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Earth Today | CARICOM Climate Change Centre inks deal to bring blockchain education to the region

Published:Thursday | November 24, 2022 | 12:06 AM
Dr Colin Young (third from left) and other stakeholders show off the recently signed MOU.
Dr Colin Young (third from left) and other stakeholders show off the recently signed MOU.

THE CARIBBEAN Community (CARICOM) Climate Change Centre (5Cs) has formalised an agreement with the Blockchain & Climate Institute (BCI) together with Climate Digital Investments to bring capacity building in blockchain solutions to young people regionwide.

The agreement, which enables the development of the CARICOM Climate Blockchains Incubator, was signed on the sidelines of the recent United Nations Climate Conference (COP27) held in Egypt.

“The memorandum of understanding is to set up an incubator for blockchain for the CARICOM for which we can provide capacity building for Caribbean young people and about the blockchain technology; and then to allow them to find out how blockchain technology can be used for climate solutions,” explained Dr Colin Young, executive director of the 5Cs.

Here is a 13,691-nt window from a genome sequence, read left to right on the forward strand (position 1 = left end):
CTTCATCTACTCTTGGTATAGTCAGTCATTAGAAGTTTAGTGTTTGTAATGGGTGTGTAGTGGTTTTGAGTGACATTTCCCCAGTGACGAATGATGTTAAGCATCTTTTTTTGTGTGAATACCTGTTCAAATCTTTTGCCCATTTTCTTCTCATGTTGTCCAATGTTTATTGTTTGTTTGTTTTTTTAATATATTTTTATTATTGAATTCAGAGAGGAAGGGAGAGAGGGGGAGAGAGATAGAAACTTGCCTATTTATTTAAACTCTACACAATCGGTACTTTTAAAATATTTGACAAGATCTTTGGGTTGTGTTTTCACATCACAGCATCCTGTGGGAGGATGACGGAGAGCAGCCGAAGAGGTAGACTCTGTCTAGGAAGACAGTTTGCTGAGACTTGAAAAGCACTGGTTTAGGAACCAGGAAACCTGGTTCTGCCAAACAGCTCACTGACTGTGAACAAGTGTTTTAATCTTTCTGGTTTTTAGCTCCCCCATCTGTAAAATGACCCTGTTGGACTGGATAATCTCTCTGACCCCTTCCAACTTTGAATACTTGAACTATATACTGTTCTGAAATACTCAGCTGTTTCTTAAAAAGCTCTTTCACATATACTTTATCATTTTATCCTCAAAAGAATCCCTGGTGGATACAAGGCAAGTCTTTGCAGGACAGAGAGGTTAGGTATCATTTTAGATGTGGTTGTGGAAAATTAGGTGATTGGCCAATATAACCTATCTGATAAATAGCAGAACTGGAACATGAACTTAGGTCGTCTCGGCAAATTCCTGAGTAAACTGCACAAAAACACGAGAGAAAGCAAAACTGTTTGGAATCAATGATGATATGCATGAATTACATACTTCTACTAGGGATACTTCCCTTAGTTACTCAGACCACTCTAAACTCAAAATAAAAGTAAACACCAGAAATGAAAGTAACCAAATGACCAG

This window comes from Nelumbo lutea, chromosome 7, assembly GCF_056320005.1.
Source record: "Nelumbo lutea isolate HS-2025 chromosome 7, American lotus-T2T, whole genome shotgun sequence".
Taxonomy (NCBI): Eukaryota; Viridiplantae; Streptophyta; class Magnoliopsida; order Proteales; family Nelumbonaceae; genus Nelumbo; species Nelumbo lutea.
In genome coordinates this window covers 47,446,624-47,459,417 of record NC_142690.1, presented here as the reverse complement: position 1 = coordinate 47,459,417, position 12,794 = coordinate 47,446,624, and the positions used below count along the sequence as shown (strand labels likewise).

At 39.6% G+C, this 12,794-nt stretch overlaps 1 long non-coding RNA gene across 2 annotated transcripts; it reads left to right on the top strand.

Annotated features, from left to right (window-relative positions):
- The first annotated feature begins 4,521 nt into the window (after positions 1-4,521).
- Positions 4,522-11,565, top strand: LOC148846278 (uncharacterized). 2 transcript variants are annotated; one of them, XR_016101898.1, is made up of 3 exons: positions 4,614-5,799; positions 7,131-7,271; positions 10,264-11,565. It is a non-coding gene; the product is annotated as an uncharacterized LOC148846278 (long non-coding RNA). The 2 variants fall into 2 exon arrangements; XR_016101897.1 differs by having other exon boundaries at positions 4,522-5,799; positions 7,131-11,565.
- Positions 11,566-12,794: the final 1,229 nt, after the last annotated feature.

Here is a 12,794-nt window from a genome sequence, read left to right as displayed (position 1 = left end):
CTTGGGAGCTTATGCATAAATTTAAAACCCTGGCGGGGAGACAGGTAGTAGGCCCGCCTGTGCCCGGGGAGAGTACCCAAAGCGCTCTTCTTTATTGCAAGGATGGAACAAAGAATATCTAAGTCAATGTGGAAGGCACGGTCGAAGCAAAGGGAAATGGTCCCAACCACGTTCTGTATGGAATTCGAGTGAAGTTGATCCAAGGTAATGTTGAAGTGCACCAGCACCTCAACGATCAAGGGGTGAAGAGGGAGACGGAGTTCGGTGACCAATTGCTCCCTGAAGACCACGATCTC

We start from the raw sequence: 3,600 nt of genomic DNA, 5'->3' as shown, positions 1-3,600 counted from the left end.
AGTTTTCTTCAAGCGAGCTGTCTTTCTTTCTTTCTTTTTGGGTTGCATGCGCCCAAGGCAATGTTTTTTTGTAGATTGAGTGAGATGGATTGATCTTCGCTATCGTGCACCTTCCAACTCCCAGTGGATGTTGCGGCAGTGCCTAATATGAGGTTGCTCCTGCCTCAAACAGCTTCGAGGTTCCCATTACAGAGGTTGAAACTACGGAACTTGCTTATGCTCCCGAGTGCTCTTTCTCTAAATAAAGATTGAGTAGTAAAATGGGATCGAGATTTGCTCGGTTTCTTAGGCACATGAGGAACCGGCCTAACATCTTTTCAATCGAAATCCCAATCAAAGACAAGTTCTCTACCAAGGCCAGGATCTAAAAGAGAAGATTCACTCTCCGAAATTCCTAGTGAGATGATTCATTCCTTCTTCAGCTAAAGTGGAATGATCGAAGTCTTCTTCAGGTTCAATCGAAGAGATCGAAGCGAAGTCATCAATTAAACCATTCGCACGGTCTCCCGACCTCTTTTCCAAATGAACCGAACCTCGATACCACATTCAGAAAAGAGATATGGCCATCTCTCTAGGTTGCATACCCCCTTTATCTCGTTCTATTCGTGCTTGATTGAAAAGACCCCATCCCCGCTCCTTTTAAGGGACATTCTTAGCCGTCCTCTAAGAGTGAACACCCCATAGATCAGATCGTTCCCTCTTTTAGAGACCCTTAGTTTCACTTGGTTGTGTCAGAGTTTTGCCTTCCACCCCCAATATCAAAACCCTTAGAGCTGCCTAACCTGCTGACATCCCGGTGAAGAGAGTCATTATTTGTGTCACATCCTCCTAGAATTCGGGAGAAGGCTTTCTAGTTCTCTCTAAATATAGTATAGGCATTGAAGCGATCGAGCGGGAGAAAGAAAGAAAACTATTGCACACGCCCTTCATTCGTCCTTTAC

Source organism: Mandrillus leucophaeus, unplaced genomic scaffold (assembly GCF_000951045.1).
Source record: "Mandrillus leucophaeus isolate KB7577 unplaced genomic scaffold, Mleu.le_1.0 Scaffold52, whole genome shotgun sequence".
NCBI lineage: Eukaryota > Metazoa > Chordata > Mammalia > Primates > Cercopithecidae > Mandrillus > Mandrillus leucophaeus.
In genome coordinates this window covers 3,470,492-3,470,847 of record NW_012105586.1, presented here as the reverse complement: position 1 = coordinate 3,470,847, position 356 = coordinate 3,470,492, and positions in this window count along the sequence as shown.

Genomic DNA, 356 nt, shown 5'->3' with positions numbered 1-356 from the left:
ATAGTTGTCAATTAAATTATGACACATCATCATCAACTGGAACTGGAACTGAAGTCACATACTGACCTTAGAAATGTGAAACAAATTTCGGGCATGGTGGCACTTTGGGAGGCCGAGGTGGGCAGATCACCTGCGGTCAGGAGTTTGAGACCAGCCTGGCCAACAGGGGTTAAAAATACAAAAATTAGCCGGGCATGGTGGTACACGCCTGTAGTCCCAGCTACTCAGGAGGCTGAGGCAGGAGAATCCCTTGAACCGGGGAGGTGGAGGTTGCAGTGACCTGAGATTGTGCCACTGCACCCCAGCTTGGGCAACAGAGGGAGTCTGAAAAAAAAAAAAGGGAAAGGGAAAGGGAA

Blockchain is a form of shared database that stores data in blocks linked through cryptography, and which is typically used as a ledger to conduct transactions. Information from is that “blockchains are best known for their crucial role in cryptocurrency systems, such as Bitcoin, for maintaining a secure and decentralised record of transactions” and “guarantees the fidelity and security of a record of data and generates trust without the need for a trusted third party”.

The 5Cs MOU, meanwhile, specifically provides for an enabling environment for incubating locally owned climate blockchain solutions across CARICOM. It is to comprise, among other things, technical demonstrations about the tokenisation of climate assets; policy and regulatory support; and piloting to ensure that member states of the 5Cs can better understand the benefits as well as “be provided unique opportunities to experiment with emerging digital technologies to accelerate local climate actions at a later stage”.

“Blockchain allows you to tokenise assets and you can use the technology to create tokens which you can then buy and trade,” explained Young, adding that it is necessary to have Caribbean people in the know about the technology and what is possible for the region’s climate response.

The expectation, he said, is that the next few weeks are to see them hosting the first meeting among the partners to “work out the work plan to operationalise”.

“We hope to have the first (set of course takers) as early as next year. It is something, certainly, that can benefit the region,” the 5Cs boss said.